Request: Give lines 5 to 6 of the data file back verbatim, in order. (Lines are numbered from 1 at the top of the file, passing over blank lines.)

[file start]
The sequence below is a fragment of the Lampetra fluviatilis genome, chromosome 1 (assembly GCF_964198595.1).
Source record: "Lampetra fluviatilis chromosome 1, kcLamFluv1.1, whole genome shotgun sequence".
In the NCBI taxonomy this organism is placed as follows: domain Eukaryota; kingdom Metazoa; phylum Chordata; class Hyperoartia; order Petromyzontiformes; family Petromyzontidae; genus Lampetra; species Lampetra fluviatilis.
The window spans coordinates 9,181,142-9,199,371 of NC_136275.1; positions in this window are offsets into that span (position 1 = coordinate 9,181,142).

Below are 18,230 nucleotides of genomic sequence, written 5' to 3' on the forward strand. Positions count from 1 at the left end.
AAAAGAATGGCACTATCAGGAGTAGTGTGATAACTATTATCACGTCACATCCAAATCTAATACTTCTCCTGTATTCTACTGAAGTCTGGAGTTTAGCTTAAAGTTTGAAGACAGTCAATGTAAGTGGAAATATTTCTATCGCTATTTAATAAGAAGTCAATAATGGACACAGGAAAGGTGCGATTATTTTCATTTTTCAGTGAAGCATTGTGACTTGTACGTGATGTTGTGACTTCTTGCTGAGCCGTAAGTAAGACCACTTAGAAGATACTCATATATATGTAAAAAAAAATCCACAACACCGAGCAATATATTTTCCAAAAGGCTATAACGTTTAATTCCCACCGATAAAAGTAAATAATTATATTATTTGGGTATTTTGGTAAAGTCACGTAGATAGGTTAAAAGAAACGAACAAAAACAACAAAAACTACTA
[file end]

Below are 18,230 nucleotides of genomic sequence, written 5' to 3' on the forward strand. Positions count from 1 at the left end.
AAAAGAATGGCACTATCAGGAGTAGTGTGATAACTATTATCACGTCACATCCAAATCTAATACTTCTCCTGTATTCTACTGAAGTCTGGAGTTTAGCTTAAAGTTTGAAGACAGTCAATGTAAGTGGAAATATTTCTATCGCTATTTAATAAGAAGTCAATAATGGACACAGGAAAGGTGCGATTATTTTCATTTTTCAGTGAAGCATTGTGACTTGTACGTGATGTTGTGACTTCTTGCTGAGCCGTAAGTAAGACCACTTAGAAGATACTCATATATATGTAAAAAAAAATCCACAACACCGAGCAATATATTTTCCAAAAGGCTATAACGTTTAATTCCCACCGATAAAAGTAAATAATTATATTATTTGGGTATTTTGGTAAAGTCACGTAGATAGGTTAAAAGAAACGAACAAAAACAACAAAAACTACTA